A plea for voicemail at City Hall - and an offer of a discount at Victoria's Secret
The city quietly posted a new batch of e-mail messages to Michael Kineavy Friday evening. Among the messages, a February, 2009 plea from Bryan Glasscock, director of the city environment department, for help in convincing Mayor Tom Menino to reconsider his decision to yank out all of City Hall's voice-mail systems:
... Every day we get calls asking to leave voicemail because the caller has a detailed message that does not lend itself to transcription by the receptionist. They are angry and frustrated when they're told we don't have VM and they often ask how, in this age of technology, we still don't have it. So they end up leaving a name and number, later we return the call and end up leaving THEM a VM, they call back here and leave a name and number, but they can't tell us why they're calling, what question they might have, etc. With VM they could leave a detailed message such as "I still don't have the drawings for the West Newton St. project, can I still get on the March agenda and get you the plans early next week." Then the South End Planner could call them back and leave a VM that says, "Why yes, of course, that would be fine," thereby saving a frustrating game of phone tag and resolving the question quickly and accurately. ...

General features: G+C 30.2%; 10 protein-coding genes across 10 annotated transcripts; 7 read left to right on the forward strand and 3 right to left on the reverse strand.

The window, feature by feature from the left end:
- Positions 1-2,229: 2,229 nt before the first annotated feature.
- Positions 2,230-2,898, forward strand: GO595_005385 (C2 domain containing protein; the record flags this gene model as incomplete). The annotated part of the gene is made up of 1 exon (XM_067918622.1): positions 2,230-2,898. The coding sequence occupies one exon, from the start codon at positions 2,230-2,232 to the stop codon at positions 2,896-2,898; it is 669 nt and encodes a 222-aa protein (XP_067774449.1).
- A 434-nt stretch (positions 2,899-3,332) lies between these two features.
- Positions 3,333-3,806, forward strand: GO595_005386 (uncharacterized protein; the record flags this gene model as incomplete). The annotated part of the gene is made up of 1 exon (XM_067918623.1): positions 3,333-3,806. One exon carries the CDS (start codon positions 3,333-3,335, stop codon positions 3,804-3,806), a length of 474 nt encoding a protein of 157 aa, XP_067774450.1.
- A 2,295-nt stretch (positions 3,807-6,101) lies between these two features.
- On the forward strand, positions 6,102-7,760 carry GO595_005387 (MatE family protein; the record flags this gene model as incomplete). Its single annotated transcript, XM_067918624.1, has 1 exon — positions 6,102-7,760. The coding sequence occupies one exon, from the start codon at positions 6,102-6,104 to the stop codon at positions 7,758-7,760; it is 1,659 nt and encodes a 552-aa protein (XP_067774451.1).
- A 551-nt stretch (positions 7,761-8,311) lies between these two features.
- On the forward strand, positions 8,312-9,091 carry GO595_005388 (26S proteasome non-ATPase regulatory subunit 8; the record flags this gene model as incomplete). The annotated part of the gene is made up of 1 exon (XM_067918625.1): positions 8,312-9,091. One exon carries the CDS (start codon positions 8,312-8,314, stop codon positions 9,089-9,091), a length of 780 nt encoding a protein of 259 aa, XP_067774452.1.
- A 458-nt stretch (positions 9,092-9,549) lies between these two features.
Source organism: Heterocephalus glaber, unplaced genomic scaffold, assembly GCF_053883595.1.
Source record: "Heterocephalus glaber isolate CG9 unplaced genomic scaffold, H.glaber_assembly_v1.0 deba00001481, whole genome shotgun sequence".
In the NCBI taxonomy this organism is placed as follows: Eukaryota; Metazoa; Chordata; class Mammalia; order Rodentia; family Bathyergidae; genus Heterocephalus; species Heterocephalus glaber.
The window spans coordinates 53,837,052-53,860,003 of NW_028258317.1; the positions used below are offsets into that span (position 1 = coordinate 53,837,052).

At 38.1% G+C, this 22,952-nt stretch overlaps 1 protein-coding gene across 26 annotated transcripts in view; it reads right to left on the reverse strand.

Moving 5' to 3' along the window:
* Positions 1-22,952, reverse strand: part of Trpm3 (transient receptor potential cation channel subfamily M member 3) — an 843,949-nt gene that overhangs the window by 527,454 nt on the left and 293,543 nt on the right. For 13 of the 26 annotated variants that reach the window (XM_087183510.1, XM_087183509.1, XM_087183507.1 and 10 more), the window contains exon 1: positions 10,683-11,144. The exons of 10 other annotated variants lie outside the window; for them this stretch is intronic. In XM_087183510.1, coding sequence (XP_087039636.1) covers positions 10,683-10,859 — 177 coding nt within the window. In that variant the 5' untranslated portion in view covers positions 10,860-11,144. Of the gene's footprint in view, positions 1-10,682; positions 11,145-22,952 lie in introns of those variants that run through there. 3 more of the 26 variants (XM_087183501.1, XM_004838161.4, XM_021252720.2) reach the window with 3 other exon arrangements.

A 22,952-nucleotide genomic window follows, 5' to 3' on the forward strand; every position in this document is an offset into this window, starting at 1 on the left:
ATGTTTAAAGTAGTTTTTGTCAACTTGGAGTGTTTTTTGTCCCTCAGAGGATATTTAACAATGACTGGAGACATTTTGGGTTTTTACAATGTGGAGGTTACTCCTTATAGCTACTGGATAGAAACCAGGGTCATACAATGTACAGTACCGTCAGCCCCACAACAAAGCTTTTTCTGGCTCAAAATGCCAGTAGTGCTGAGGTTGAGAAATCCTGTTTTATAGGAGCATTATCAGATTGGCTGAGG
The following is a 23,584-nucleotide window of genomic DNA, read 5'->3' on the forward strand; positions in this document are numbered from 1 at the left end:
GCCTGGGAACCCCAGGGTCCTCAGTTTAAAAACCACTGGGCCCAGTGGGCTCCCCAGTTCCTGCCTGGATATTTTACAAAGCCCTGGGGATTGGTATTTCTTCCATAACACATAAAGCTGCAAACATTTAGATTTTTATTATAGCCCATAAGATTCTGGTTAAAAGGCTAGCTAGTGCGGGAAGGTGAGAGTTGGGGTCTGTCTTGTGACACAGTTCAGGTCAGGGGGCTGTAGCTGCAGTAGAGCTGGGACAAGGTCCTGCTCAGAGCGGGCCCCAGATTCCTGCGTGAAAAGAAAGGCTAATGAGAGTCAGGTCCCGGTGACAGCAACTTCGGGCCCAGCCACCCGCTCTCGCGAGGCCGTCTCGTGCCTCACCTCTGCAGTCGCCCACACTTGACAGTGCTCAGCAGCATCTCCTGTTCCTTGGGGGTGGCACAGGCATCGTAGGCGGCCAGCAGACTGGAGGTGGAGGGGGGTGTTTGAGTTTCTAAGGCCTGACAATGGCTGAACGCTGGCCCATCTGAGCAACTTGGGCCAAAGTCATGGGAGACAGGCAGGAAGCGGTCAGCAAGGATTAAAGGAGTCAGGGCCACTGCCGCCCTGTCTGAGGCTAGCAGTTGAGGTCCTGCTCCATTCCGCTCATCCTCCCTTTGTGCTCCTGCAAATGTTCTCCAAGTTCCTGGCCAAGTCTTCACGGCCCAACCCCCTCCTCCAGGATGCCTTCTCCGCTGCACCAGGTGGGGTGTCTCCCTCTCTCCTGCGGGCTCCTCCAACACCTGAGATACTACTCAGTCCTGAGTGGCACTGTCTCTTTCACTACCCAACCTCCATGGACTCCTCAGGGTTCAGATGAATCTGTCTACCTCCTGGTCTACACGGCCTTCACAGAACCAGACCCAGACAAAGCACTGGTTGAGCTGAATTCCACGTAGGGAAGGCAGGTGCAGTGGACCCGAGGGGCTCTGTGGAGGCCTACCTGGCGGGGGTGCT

Among the more common messages in the files are request for help getting a relative a job. In December, 2008, one woman tried an unusual tact to get a relative a job: Offering free admission to the Bank of America Pavillion, where she worked and:
I also work part time at Victoria's Secret, so anything you would want there I can get for 30% off, except the underwear, but everything else I can get.
There is no indication Kineavy took the woman up on her offers - but the e-mail copies are only of messages to Kineavy, not from him.